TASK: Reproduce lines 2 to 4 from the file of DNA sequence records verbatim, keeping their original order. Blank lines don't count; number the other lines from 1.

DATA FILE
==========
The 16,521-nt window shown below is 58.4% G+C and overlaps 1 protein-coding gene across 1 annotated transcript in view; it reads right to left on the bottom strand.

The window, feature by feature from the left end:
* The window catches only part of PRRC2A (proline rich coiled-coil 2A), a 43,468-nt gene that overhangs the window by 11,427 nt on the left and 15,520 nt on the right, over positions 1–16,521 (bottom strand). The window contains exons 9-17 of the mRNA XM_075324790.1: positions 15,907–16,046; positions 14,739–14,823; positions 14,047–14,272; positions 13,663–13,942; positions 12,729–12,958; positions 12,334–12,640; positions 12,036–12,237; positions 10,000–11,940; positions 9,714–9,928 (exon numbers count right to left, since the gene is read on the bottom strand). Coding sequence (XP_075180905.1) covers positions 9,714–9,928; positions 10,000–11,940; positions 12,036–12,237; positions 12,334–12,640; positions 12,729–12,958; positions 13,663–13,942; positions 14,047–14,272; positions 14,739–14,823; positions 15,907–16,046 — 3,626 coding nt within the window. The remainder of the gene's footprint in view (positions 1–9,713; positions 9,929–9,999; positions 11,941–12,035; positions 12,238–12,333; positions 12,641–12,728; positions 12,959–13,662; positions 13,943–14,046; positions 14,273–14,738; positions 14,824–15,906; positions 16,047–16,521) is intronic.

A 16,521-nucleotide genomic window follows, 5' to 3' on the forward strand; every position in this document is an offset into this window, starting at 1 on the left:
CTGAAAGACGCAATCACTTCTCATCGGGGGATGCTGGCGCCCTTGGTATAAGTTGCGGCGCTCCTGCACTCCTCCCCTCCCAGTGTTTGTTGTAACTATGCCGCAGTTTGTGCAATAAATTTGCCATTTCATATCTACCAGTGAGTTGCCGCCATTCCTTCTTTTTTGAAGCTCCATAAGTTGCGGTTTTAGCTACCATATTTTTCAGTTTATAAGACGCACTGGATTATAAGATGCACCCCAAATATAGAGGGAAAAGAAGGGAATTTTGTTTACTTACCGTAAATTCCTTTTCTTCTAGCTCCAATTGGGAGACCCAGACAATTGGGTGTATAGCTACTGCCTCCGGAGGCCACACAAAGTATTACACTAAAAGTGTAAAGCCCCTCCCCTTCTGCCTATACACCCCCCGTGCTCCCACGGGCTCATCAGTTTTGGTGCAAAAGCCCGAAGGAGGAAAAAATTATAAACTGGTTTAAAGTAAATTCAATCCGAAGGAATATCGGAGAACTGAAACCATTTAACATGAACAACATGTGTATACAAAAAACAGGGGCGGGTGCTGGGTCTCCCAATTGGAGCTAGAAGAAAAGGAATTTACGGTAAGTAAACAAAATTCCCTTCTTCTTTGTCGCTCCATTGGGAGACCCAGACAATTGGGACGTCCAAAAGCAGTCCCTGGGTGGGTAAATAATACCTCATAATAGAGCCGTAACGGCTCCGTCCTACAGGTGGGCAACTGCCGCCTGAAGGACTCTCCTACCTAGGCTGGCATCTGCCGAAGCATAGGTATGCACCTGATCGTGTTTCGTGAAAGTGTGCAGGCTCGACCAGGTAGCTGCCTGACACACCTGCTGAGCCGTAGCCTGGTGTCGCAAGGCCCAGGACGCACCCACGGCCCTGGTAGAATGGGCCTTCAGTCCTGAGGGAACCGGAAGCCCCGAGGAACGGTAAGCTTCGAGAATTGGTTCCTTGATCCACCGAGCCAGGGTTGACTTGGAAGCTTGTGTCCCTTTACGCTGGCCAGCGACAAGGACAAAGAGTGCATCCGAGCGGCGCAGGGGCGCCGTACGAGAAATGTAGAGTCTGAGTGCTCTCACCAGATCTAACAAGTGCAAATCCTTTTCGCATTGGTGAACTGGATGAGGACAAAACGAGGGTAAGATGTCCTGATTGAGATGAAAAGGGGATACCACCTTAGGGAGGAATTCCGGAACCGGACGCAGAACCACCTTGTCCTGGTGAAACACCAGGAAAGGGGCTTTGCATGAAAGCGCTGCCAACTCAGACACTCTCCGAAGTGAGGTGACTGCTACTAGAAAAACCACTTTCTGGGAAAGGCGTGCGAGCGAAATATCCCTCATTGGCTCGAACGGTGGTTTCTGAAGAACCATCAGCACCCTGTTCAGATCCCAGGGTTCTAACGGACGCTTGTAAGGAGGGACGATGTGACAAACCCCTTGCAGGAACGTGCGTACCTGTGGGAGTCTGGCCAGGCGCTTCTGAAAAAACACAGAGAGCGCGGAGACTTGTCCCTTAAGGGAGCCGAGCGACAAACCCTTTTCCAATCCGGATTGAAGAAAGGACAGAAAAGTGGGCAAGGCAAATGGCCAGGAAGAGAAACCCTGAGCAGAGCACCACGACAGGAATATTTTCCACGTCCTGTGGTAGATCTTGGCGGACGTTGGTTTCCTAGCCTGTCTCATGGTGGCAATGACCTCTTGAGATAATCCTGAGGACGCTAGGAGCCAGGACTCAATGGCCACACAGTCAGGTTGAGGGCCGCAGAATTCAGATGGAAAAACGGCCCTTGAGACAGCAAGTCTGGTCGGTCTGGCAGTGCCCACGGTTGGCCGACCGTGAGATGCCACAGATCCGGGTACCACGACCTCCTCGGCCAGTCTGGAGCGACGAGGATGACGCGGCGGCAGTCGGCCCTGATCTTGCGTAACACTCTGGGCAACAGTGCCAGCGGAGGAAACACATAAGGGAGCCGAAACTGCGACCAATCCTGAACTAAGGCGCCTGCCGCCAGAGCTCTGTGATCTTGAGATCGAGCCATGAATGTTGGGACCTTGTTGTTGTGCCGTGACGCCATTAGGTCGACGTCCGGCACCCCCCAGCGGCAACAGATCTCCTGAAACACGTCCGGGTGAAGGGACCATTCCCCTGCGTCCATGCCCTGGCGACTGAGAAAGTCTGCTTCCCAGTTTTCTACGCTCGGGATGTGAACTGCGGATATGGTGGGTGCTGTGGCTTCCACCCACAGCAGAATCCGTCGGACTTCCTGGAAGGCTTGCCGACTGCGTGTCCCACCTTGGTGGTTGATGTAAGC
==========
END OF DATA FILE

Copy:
The window, feature by feature from the left end:
* The window catches only part of PRRC2A (proline rich coiled-coil 2A), a 43,468-nt gene that overhangs the window by 11,427 nt on the left and 15,520 nt on the right, over positions 1–16,521 (bottom strand). The window contains exons 9-17 of the mRNA XM_075324790.1: positions 15,907–16,046; positions 14,739–14,823; positions 14,047–14,272; positions 13,663–13,942; positions 12,729–12,958; positions 12,334–12,640; positions 12,036–12,237; positions 10,000–11,940; positions 9,714–9,928 (exon numbers count right to left, since the gene is read on the bottom strand). Coding sequence (XP_075180905.1) covers positions 9,714–9,928; positions 10,000–11,940; positions 12,036–12,237; positions 12,334–12,640; positions 12,729–12,958; positions 13,663–13,942; positions 14,047–14,272; positions 14,739–14,823; positions 15,907–16,046 — 3,626 coding nt within the window. The remainder of the gene's footprint in view (positions 1–9,713; positions 9,929–9,999; positions 11,941–12,035; positions 12,238–12,333; positions 12,641–12,728; positions 12,959–13,662; positions 13,943–14,046; positions 14,273–14,738; positions 14,824–15,906; positions 16,047–16,521) is intronic.

A 16,521-nucleotide genomic window follows, 5' to 3' on the forward strand; every position in this document is an offset into this window, starting at 1 on the left: